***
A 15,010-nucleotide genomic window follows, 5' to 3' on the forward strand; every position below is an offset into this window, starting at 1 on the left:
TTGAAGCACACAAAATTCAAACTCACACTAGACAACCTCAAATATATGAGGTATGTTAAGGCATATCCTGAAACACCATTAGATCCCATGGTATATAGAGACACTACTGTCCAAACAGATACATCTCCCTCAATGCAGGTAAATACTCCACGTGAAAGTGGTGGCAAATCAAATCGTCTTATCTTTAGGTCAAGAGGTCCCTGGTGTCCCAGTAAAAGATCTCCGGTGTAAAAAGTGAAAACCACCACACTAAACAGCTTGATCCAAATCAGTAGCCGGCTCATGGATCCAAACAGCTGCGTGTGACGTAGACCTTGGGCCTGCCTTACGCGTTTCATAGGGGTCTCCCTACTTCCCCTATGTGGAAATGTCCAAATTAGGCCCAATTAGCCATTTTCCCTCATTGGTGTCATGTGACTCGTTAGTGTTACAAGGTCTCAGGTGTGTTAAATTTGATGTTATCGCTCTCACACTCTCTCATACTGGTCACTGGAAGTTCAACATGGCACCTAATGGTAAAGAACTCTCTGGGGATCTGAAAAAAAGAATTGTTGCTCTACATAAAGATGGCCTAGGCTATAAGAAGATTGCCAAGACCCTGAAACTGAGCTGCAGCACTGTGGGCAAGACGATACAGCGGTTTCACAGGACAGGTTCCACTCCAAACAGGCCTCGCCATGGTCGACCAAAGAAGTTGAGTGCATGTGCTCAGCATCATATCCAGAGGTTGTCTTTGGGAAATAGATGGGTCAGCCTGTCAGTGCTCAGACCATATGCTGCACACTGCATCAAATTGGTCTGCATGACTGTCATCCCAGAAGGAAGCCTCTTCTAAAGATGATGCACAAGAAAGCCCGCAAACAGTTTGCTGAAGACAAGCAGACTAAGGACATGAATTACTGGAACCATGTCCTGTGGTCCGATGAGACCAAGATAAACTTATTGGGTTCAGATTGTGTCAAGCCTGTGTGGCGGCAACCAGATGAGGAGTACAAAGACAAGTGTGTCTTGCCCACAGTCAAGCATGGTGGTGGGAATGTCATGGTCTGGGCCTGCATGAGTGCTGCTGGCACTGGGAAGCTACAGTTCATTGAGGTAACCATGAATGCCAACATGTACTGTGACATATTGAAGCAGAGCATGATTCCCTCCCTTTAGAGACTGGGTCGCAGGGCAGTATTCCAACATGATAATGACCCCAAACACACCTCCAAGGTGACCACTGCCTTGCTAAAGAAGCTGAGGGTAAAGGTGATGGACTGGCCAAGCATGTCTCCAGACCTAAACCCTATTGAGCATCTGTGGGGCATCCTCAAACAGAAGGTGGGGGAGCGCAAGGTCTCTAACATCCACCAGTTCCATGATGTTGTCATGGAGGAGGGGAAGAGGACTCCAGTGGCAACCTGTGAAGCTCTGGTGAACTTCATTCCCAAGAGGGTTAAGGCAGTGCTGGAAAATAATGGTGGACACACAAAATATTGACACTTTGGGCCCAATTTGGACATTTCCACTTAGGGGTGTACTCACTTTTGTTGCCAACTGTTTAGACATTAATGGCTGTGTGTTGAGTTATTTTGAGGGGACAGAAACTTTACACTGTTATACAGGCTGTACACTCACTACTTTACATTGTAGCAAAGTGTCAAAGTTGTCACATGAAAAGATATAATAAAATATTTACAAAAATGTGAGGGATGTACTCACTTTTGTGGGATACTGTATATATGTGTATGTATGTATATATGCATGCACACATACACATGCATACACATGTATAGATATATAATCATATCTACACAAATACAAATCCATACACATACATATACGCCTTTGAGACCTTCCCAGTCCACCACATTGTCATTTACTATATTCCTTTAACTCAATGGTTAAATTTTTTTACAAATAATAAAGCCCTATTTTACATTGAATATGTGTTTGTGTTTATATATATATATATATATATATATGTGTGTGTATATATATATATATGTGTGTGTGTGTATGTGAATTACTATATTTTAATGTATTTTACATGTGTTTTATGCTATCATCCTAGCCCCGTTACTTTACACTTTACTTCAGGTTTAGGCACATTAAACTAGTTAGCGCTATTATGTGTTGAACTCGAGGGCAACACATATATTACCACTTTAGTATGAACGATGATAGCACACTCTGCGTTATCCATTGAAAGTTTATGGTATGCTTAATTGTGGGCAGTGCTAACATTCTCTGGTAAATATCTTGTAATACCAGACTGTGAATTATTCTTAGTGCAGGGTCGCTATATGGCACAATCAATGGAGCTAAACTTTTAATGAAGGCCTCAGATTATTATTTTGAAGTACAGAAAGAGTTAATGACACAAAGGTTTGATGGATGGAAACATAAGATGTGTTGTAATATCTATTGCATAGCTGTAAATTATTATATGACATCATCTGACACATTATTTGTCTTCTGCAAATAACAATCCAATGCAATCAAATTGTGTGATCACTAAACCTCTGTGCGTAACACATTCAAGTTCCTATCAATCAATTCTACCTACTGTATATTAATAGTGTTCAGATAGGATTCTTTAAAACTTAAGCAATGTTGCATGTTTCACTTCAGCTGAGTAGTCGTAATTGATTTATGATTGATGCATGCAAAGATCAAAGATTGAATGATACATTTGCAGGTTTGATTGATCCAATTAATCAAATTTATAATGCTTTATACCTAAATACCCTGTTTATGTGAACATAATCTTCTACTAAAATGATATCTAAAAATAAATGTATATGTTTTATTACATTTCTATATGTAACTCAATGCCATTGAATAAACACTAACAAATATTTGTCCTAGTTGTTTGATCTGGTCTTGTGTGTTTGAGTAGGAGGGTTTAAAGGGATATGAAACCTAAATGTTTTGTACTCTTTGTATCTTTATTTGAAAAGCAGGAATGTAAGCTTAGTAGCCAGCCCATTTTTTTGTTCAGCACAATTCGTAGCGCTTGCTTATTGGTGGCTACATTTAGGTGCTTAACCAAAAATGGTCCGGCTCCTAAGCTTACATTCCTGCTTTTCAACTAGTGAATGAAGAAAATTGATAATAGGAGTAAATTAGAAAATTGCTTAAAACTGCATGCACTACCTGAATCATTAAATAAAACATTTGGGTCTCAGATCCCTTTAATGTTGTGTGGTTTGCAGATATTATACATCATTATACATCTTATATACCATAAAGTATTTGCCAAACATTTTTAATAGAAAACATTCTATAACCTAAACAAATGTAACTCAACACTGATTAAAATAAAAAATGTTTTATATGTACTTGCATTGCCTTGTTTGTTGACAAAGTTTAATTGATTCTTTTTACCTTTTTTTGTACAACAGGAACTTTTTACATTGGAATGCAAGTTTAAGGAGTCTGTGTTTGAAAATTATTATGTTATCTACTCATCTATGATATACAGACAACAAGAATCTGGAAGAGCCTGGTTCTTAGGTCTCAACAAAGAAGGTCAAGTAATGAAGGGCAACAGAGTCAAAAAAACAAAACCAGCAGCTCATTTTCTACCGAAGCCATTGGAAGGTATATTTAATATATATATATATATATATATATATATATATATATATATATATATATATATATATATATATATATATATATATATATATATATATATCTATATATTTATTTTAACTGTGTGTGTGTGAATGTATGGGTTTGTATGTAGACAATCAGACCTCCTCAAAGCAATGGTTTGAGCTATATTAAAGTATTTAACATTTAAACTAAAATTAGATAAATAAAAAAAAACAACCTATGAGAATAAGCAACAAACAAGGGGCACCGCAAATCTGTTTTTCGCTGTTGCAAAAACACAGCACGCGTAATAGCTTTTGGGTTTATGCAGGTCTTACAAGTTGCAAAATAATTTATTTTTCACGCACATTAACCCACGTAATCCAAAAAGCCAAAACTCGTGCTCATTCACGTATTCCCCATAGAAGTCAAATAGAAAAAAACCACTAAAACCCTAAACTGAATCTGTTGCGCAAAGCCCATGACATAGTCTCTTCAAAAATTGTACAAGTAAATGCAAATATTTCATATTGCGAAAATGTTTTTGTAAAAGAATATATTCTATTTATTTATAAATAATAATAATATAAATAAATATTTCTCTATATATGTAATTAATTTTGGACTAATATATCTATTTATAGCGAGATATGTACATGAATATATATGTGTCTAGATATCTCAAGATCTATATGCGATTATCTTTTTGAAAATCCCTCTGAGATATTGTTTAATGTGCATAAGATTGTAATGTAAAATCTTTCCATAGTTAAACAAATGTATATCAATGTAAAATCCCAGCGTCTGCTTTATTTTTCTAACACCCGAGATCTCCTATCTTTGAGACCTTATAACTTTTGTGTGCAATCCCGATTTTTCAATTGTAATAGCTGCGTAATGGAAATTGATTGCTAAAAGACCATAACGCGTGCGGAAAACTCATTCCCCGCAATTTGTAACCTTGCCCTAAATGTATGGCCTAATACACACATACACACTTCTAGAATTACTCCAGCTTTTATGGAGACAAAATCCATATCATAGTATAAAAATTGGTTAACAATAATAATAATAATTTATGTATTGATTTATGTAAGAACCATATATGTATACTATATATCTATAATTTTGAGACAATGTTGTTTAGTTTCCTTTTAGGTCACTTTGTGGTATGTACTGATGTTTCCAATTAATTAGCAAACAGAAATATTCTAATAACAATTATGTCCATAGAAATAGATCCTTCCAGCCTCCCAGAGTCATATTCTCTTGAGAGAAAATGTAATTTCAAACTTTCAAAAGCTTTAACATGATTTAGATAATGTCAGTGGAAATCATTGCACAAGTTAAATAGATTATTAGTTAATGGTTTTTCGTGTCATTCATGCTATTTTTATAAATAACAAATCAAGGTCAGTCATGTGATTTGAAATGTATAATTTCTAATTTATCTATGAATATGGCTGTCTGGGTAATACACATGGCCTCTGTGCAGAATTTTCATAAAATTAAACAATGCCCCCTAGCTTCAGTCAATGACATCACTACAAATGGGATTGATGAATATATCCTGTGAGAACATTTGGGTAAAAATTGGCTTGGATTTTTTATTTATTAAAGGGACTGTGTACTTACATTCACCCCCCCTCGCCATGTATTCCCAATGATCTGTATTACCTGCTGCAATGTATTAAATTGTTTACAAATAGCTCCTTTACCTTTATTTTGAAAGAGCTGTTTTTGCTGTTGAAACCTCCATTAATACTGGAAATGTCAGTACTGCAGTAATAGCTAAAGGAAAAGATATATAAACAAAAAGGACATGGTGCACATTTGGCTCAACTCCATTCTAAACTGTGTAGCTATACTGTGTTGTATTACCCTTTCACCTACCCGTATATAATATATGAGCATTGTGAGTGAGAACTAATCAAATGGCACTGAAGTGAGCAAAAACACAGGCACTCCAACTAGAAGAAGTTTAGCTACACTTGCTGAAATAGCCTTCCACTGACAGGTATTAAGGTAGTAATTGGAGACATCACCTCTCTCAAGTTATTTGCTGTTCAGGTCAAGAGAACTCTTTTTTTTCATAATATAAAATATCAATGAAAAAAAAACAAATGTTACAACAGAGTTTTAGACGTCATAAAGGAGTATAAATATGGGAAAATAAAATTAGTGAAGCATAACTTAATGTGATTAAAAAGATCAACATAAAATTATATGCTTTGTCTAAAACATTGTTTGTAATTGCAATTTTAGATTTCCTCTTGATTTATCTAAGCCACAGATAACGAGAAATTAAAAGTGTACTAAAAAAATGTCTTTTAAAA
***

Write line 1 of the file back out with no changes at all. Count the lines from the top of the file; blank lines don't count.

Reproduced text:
A 15,010-nucleotide genomic window follows, 5' to 3' on the forward strand; every position below is an offset into this window, starting at 1 on the left: